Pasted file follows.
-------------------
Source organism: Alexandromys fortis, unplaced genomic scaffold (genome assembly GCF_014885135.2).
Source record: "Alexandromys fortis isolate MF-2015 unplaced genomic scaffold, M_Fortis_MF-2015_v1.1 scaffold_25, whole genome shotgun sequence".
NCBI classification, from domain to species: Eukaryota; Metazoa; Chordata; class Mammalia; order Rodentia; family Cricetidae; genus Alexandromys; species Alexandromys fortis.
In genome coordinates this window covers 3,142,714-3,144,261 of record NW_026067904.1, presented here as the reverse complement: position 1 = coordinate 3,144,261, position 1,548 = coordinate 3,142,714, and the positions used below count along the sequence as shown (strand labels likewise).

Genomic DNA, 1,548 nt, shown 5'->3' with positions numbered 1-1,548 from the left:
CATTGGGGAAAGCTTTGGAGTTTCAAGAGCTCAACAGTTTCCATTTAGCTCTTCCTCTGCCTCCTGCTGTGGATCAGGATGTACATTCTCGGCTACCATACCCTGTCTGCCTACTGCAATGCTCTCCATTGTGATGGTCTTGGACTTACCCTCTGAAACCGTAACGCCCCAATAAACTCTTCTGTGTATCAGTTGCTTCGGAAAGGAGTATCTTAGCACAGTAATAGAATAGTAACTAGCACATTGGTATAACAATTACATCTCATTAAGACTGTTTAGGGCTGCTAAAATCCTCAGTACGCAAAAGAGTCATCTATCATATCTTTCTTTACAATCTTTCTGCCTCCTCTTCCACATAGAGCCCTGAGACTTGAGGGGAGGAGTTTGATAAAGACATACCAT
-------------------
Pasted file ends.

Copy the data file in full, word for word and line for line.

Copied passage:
Source organism: Alexandromys fortis, unplaced genomic scaffold (genome assembly GCF_014885135.2).
Source record: "Alexandromys fortis isolate MF-2015 unplaced genomic scaffold, M_Fortis_MF-2015_v1.1 scaffold_25, whole genome shotgun sequence".
NCBI classification, from domain to species: Eukaryota; Metazoa; Chordata; class Mammalia; order Rodentia; family Cricetidae; genus Alexandromys; species Alexandromys fortis.
In genome coordinates this window covers 3,142,714-3,144,261 of record NW_026067904.1, presented here as the reverse complement: position 1 = coordinate 3,144,261, position 1,548 = coordinate 3,142,714, and the positions used below count along the sequence as shown (strand labels likewise).

Genomic DNA, 1,548 nt, shown 5'->3' with positions numbered 1-1,548 from the left:
CATTGGGGAAAGCTTTGGAGTTTCAAGAGCTCAACAGTTTCCATTTAGCTCTTCCTCTGCCTCCTGCTGTGGATCAGGATGTACATTCTCGGCTACCATACCCTGTCTGCCTACTGCAATGCTCTCCATTGTGATGGTCTTGGACTTACCCTCTGAAACCGTAACGCCCCAATAAACTCTTCTGTGTATCAGTTGCTTCGGAAAGGAGTATCTTAGCACAGTAATAGAATAGTAACTAGCACATTGGTATAACAATTACATCTCATTAAGACTGTTTAGGGCTGCTAAAATCCTCAGTACGCAAAAGAGTCATCTATCATATCTTTCTTTACAATCTTTCTGCCTCCTCTTCCACATAGAGCCCTGAGACTTGAGGGGAGGAGTTTGATAAAGACATACCAT